London IV: The eye of the storm

A blessed day off. There’s one thing on the schedule today: check in bike for standard distance. Okay. That I can handle.

Honestly, I’ve been a bit overwhelmed by all this scheduling. Be here at this time with these six items, and if you’re at the wrong time with the wrong items you will not pass GO and you will not collect $200. Sure, these events are tough to organise, and there are a lot of rules and regulations to follow, but hey, we are all amateurs, aren’t we? We’re not racing for any prizemoney.

During the sprint on Friday, an American who finished the bike just in front of me was given grief by two different officials: the first for taking his helmet off before racking his bike, and the second for not securing the replaced helmet. Yes, those are the rules, and he should have known better, but the American still had my sympathy.

So, I’m not sure where I stand with the organisation. Truth be told, I’m a little weary of shuffling in and out of Hyde Park. Walking and walking and walking (often in drizzle), when I should be resting and gathering my remaining strength. The transition area is rather difficult to access (and it’s here I really miss the Hamburg City Man, with its paved, carpeted transition area positioned right next to a station exit).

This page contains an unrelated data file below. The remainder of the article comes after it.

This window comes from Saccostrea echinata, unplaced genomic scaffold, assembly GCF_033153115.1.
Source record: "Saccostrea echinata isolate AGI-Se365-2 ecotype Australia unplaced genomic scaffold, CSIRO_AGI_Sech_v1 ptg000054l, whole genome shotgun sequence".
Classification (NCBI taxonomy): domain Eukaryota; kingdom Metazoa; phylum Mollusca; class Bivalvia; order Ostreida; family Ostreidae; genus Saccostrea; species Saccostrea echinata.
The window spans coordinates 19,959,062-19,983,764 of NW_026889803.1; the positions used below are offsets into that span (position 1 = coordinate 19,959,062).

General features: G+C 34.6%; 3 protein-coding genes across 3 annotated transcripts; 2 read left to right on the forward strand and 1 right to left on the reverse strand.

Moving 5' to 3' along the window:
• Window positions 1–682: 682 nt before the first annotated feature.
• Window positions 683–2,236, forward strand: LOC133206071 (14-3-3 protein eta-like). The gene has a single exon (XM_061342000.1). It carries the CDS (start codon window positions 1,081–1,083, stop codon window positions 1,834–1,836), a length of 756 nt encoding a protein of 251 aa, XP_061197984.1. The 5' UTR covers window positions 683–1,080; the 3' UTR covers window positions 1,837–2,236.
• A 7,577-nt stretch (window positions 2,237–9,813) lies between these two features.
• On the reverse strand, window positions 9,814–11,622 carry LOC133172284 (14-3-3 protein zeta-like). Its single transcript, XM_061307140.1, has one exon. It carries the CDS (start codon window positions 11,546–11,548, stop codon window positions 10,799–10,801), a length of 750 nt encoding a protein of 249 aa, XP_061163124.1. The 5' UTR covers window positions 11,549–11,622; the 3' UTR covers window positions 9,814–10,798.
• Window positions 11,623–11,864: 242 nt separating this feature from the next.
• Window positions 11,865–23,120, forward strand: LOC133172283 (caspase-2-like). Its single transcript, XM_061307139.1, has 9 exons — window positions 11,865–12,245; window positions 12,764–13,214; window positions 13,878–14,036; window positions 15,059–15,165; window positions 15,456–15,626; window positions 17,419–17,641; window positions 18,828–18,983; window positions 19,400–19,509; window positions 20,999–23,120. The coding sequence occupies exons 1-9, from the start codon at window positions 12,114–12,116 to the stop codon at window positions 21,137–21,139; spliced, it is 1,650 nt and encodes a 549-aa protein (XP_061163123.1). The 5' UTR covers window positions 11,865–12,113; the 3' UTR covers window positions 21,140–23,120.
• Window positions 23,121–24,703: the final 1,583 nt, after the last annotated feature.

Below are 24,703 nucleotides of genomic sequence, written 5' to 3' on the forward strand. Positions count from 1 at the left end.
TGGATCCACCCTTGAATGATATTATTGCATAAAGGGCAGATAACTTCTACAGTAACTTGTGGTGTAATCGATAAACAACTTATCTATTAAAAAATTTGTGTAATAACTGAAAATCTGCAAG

But the event has great people. The weather hasn’t been kind, but the volunteers remain cheery and accommodating.

Last point on the organisation: in my opinion, it’s really asking a lot of the athletes to get up at 5am on race day (when there’s no tube, and when you could see stars, if there weren’t any clouds) just to position bike shoes, helmet and running shoes, a task that takes about five minutes. Then have them trudge back out of Hyde Park and back to the hotel or whatever accommodation to wait around for start time (in my case 10:10am). Surely there must be a more efficient and athlete-friendly way to rack bikes (without leaving them overnight) and set up gear.

The other athletes I’ve spoken to are also peeved by this early morning task. But most of them shrug their shoulders and roll with it, having travelled so far and put in so much effort just to get here.

I’m wondering what others think about the organisation. Any thoughts? Am I the only one who thinks bike check-out resembles terminal 5 at Heathrow?


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